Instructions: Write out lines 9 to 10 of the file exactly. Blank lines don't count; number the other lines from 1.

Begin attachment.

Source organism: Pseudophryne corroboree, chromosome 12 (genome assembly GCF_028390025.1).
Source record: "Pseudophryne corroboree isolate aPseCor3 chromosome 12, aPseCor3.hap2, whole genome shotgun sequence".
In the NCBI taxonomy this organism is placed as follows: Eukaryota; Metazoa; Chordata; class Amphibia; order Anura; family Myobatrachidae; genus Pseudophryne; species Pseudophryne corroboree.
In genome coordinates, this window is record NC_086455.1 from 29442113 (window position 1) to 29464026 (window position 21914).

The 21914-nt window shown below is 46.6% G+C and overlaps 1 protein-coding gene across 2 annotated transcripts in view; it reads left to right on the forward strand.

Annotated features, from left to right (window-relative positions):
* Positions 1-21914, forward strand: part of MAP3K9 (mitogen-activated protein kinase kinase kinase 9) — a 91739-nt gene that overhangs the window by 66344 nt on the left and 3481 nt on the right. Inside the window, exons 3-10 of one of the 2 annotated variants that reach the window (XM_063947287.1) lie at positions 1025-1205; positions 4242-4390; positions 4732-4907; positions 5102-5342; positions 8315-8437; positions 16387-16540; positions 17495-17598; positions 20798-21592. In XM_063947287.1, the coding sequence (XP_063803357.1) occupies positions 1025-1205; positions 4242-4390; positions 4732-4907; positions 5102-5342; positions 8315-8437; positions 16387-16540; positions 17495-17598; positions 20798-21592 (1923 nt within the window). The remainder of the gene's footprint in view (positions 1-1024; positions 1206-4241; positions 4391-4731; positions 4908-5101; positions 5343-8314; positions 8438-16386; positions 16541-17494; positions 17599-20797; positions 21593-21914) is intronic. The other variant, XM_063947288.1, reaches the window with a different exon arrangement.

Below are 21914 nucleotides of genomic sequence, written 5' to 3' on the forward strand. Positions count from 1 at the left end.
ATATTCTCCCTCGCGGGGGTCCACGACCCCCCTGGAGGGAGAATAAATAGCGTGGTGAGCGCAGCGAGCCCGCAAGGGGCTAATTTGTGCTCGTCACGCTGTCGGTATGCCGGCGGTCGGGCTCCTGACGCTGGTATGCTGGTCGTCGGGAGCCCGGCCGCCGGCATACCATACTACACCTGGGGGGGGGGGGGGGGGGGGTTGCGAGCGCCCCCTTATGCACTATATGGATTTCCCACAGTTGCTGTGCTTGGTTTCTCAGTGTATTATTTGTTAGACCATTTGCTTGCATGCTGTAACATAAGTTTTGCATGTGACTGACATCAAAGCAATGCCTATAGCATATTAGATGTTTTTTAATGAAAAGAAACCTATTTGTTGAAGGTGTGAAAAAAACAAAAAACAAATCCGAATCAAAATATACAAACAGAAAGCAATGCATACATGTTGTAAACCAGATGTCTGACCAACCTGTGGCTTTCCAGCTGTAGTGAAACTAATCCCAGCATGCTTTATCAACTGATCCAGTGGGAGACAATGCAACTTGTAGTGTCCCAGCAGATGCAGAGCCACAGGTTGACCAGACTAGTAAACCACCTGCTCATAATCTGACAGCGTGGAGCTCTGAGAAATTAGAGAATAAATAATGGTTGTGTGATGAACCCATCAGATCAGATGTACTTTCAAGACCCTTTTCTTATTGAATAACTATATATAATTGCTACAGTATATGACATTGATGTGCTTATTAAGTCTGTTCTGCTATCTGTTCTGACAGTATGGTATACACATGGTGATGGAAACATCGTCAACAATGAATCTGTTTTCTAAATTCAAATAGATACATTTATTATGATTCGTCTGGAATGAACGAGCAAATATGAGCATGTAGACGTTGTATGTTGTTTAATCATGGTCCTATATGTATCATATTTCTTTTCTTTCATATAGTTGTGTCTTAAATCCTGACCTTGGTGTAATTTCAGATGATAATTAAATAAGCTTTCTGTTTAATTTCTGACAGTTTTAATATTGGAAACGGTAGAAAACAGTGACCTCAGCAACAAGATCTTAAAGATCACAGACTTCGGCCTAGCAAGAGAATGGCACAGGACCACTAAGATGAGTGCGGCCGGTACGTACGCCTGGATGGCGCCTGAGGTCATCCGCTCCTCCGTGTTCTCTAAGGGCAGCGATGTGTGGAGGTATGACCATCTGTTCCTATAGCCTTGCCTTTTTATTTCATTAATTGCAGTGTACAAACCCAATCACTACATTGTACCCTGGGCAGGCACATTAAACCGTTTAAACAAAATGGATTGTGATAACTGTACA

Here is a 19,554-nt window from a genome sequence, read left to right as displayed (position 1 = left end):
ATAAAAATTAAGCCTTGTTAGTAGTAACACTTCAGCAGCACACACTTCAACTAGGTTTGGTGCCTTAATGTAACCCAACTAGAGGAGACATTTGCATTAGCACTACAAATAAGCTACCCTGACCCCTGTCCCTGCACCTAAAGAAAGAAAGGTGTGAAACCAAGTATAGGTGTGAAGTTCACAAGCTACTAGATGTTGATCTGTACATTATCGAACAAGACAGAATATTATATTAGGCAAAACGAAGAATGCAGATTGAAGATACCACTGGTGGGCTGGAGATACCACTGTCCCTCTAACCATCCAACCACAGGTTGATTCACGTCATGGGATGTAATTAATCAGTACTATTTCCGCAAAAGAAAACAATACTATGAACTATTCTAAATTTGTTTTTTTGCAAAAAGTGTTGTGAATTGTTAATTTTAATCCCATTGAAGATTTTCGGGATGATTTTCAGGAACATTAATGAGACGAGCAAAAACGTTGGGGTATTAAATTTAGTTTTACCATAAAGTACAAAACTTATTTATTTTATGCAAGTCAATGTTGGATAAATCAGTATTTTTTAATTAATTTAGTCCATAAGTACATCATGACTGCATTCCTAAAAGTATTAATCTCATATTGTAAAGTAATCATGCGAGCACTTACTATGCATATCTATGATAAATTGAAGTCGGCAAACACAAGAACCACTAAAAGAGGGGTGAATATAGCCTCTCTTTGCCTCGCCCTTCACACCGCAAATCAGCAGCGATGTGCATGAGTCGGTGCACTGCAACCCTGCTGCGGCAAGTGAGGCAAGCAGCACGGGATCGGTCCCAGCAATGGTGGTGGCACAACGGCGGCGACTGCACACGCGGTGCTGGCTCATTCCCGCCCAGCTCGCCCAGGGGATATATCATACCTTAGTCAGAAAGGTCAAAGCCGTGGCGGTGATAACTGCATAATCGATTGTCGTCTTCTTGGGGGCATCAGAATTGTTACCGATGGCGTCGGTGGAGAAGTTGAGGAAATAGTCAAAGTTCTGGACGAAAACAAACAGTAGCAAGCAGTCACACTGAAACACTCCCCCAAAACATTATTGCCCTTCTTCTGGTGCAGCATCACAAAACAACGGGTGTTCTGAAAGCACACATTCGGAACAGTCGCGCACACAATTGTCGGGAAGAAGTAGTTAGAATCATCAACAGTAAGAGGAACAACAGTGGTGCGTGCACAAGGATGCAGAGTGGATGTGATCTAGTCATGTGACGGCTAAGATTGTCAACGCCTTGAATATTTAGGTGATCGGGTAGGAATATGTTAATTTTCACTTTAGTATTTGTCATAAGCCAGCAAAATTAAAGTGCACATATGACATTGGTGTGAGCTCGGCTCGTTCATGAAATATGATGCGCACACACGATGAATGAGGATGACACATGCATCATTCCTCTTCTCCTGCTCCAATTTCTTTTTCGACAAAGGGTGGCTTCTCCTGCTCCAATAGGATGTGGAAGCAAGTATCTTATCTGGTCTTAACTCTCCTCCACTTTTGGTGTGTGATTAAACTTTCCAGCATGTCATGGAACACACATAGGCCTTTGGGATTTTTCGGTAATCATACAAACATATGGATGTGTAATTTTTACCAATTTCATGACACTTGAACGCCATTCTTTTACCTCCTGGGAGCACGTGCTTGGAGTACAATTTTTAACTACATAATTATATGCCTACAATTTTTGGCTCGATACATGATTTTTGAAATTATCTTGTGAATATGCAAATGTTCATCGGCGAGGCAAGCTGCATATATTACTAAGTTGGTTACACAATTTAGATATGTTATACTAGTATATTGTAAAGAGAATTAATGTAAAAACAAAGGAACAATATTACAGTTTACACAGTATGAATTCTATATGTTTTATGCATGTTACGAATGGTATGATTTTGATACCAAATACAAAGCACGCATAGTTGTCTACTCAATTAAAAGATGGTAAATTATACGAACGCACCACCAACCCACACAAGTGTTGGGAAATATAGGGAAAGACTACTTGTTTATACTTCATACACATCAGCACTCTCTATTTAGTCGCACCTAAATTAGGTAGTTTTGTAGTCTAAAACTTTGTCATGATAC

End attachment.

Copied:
ATATTCTCCCTCGCGGGGGTCCACGACCCCCCTGGAGGGAGAATAAATAGCGTGGTGAGCGCAGCGAGCCCGCAAGGGGCTAATTTGTGCTCGTCACGCTGTCGGTATGCCGGCGGTCGGGCTCCTGACGCTGGTATGCTGGTCGTCGGGAGCCCGGCCGCCGGCATACCATACTACACCTGGGGGGGGGGGGGGGGGGGGTTGCGAGCGCCCCCTTATGCACTATATGGATTTCCCACAGTTGCTGTGCTTGGTTTCTCAGTGTATTATTTGTTAGACCATTTGCTTGCATGCTGTAACATAAGTTTTGCATGTGACTGACATCAAAGCAATGCCTATAGCATATTAGATGTTTTTTAATGAAAAGAAACCTATTTGTTGAAGGTGTGAAAAAAACAAAAAACAAATCCGAATCAAAATATACAAACAGAAAGCAATGCATACATGTTGTAAACCAGATGTCTGACCAACCTGTGGCTTTCCAGCTGTAGTGAAACTAATCCCAGCATGCTTTATCAACTGATCCAGTGGGAGACAATGCAACTTGTAGTGTCCCAGCAGATGCAGAGCCACAGGTTGACCAGACTAGTAAACCACCTGCTCATAATCTGACAGCGTGGAGCTCTGAGAAATTAGAGAATAAATAATGGTTGTGTGATGAACCCATCAGATCAGATGTACTTTCAAGACCCTTTTCTTATTGAATAACTATATATAATTGCTACAGTATATGACATTGATGTGCTTATTAAGTCTGTTCTGCTATCTGTTCTGACAGTATGGTATACACATGGTGATGGAAACATCGTCAACAATGAATCTGTTTTCTAAATTCAAATAGATACATTTATTATGATTCGTCTGGAATGAACGAGCAAATATGAGCATGTAGACGTTGTATGTTGTTTAATCATGGTCCTATATGTATCATATTTCTTTTCTTTCATATAGTTGTGTCTTAAATCCTGACCTTGGTGTAATTTCAGATGATAATTAAATAAGCTTTCTGTTTAATTTCTGACAGTTTTAATATTGGAAACGGTAGAAAACAGTGACCTCAGCAACAAGATCTTAAAGATCACAGACTTCGGCCTAGCAAGAGAATGGCACAGGACCACTAAGATGAGTGCGGCCGGTACGTACGCCTGGATGGCGCCTGAGGTCATCCGCTCCTCCGTGTTCTCTAAGGGCAGCGATGTGTGGAGGTATGACCATCTGTTCCTATAGCCTTGCCTTTTTATTTCATTAATTGCAGTGTACAAACCCAATCACTACATTGTACCCTGGGCAGGCACATTAAACCGTTTAAACAAAATGGATTGTGATAACTGTACA

Here is a 19,554-nt window from a genome sequence, read left to right as displayed (position 1 = left end):